If you’re ever in the mood for a shock, take a few moments to explore the banned books list on the University of Connecticut’s University Libraries website. The books are divided into categories such as: Historical, International/Spanish, Youth, Children’s, LGBT, Top Ten, and Least Expected. Some of books on the Top Ten list for most-challenged books are current and popular titles such as The Hunger Games by Suzanne Collins (banned for being “anti-family,” and for containing “occult/satanic” elements) and the Harry Potter series by J.K. Rowling (for containing elements of witchcraft). These books have been denounced as threatening to their young and impressionable readers, yet they remain some of the most beloved works in modern young adult literature. If these books contain enough despicable content to brand them as unsuitable for the shelves of schools and libraries, why do we willingly and eagerly read them?
While considering this question I ask you to examine a book that is commonly used by middle school teachers to help immerse students in the subject of history: Anne Frank: The Diary of a Young Girl. In 1983, the Alabama State Textbook Committee claimed the book was a “real downer” and did not want to include it in the curriculum. Thankfully, opinions such as these have faded away with the passing of time and many people now acknowledge Anne Frank’s diary as much more than just a sad story. Her diary gives an intimate look into the lives of families forced into hiding by the Nazi take-over. In addition a historically significant account of her time in the annex, Anne’s diary serves as a way to connect students with history where they might otherwise feel distanced.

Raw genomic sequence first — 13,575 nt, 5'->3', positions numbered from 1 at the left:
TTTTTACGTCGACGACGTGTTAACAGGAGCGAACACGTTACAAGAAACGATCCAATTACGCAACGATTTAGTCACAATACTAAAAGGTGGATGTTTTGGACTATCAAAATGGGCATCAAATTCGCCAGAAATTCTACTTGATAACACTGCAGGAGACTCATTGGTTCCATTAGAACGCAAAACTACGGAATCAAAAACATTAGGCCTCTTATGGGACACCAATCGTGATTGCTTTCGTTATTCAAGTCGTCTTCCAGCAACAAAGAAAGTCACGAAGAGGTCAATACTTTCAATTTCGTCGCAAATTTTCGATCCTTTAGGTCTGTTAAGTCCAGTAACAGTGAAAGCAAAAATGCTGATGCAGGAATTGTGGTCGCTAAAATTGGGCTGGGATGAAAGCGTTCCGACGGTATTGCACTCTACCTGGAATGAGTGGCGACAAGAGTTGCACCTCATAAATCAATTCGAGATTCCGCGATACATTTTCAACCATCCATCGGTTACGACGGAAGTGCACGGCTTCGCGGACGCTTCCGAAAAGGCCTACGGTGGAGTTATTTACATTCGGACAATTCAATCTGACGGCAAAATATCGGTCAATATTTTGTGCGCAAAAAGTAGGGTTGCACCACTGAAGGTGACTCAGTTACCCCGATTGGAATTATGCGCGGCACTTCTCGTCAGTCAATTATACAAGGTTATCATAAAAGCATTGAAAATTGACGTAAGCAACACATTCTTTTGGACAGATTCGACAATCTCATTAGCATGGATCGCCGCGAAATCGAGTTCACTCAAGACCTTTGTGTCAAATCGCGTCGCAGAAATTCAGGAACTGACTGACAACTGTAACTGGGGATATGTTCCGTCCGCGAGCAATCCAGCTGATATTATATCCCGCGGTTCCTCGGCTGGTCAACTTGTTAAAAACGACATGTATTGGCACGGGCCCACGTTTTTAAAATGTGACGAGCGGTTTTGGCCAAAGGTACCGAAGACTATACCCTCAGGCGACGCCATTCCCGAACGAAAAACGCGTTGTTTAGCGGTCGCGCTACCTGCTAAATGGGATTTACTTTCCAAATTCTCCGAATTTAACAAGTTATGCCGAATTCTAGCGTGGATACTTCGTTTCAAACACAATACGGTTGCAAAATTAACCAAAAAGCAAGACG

Similarly, other banned books have a lot to offer their readers. They offer education and insight about a number of topics that are often not discussed especially not with middle school and high school age people (who arguably have the most questions about these ‘taboo’ topics).
For example, one well-known young adult fiction novel that has enjoyed a recent surge of popularity due to its transformation into a major motion picture is The Perks of Being a Wallflower, by Stephen Chbosky (1999). The book has been challenged for its mention of alcohol and drug use, as well as for its sexual content, including themes of sexual abuse and homosexuality. In spite of the admittedly difficult emotional content, many young readers find solace in the book because of the deep connection they are able to create between themselves and the characters. The narrator is sensitive and awkward, surrounded by people who are still trying to figure out how to love one another, as well as themselves. The book battles with how a person can move beyond painful past experiences and current mistakes in order to feel free, a theme that every adolescent can relate to in a unique way.
Readers want books like these on the shelves, because they are comforted by the knowledge that they are not alone; everyone suffers sometimes. The ‘tough stuff’ isn’t pretty, it’s true, but the content of banned literature is often controversial because of its powerful ability to affect its readers. Banned books stand the test of time because they offer a valuable connection with readers through their honesty. Everything is presented as it is. Nothing is sugar-coated. Readers can handle such challenging content because life offers them these challenges every day. Ultimately, banned books remind us that with a good story in our hands, our problems can shrink to the size of print on a page, at least for a little while.